Web Design

The new WordPress Gutenberg editor

Here’s a look at the upcoming new WordPress Gutenberg Editor and why you’ll love it and hate it at the same time.

Why you’ll love it and hate it at the same time

Here’s a look at the upcoming new WordPress Gutenberg editor and why you’ll love it and hate it at the same time.

Meh: That’s a word I’d use to describe the WordPress native editor. It’s gotten better over the years, but there’s still limitations to it.

Alternatives to the native WordPress editor

Page builders like Elegant Theme’s Divi or SiteOrigin’s Page Builder are great for making pages nicer, but they can sometimes slow down sites. They help a bunch when it comes to designing landing pages, but don’t help much when it comes to blogging.

The Gutenberg editor

According to, the Gutenberg editor is expected to roll out as part of WordPress 5.0.

There’s a debate online about whether it’s ready to be incorporated into the WordPress core, that is, as part of the WordPress software itself and not a stand-alone plugin, like many other page builder tools. I’m not getting into the argument, but rather want to focus on what you can do with it, and what you can’t do with it.

Why I started using the Gutenberg editor for WordPress

I started using it in mid-April, switching from Elegant Theme’s Divi theme and page builder plugin. Divi is great for building landing pages, but when it comes to having a blog or magazine, I found the Divi theme cumbersome and difficult to customize without making a child theme and editing the theme’s code, something I wanted to avoid.

So I decided to finally try the Gutenberg editor for WordPress.

What’s good about the Gutenberg editor

If you’ve used the Facebook note or LinkedIn article editors, you’ll discover an similar interface where everything is broken up into content blocks. Here’s what’s available:

Layout ElementsWidgets
Cover Image
Columns (Experimental)
Text Columns
Latest Posts

Examples of some Gutenberg editor content blocks

Of the many content blocks, these I find to be the most interesting or feature rich.


The quote block offers two styles and even includes the citation, so you don’t have to edit the HTML like the Classic blockquote. Here’s an example:

Awe, but I was going to Toshi Station to pick up some power converters.

Luke Skywalker

Cover Image

This block allows you to place an image with customized dimming with text overlaid on top. It also supports a basic parallax effect. Here’s an example using an animated GIF:

Zelda II: The Adventures of Link
in Cover Image form


The table options are simple and easy enough to where you could use tables without additional plugins. Here’s a simple example:

5Jelly filled donuts


This block is basically a text block except that it preserves spaces like preformatted text, which is helpful if you’re placing Bible verses or poetry where the spacing is important. Here’s an example:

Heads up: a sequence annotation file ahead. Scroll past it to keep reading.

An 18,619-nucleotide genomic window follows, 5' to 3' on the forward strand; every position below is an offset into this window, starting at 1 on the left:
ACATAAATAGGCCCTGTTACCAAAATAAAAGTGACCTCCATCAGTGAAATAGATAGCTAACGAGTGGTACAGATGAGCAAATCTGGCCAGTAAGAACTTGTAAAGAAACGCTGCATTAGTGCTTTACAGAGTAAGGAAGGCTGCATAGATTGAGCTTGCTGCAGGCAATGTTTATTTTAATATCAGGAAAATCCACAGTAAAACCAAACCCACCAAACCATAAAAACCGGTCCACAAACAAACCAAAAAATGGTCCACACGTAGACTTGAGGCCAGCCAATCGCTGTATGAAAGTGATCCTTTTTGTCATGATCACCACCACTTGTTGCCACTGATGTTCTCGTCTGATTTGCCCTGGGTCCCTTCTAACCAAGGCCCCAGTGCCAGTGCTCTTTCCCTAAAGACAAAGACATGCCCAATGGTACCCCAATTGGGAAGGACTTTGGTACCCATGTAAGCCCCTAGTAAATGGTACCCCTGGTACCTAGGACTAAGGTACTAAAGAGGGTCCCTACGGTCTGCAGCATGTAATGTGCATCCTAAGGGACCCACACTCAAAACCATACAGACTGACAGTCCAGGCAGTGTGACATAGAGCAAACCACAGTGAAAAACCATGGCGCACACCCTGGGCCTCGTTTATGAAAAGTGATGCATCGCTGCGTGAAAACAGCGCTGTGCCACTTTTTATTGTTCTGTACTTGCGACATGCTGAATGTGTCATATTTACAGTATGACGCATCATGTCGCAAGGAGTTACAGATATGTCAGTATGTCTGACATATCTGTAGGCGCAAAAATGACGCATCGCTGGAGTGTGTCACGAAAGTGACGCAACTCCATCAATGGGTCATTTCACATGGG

"Your trusted friends have deceived you
     and prevailed against you;
now that your feet are sunk in the mud,
     they turn away from you.'
- Jeremiah 38:22b


Call-to-action buttons,  with customizable colors! Here’s an example:


Columns and Text Columns:

I haven’t tested how these work on mobile devices, but this is a nice feature to be able to run columns side by side.

Categories and Latest Posts widgets

You can now show a dynamic list of your categories or posts without any shortcodes. Here’s an example of the Latest Posts widget.

There’s honestly a lot of features to love about the new Gutenberg editor.

What needs more work in the Gutenberg editor

  • The Gallery options are my biggest complaint, in that it’s like going back to WordPress 3 or something. The styling and slideshow options are gone. I hope this gets fixed.  
  • Shortcodes sometimes don’t seem to work as expected, especially 
  • Adding headings is a bit cumbersome since each heading functions as a separate block.
  • Right now, it appears that you can’t have an image inline with a paragraph of text, since those would be separate blocks.
  • The JetPack contact form can’t be edited in the Gutenberg editor. Instead, you have to switch to the Classic Editor to make changes.
  • The Classic block that uses the Classic editor is buggy. I noticed when I placed a Classic block, the toolbar wouldn’t appear until after I typed in some text.

The verdict on the Gutenberg editor

I’m still experimenting with the Gutenberg editor, but so far I like it despite the flaws. My biggest gripe is the limited Gallery options, but I’m betting the development team will be fixing it soon in preparation for WordPress 5.0.

Have you tried Gutenberg yet? Let me know in the comments below. Also, if you’d like to get more articles delivered via email, subscribe to my weekly Tuesday Tips below. It’s free and you can unsubscribe easily at any time.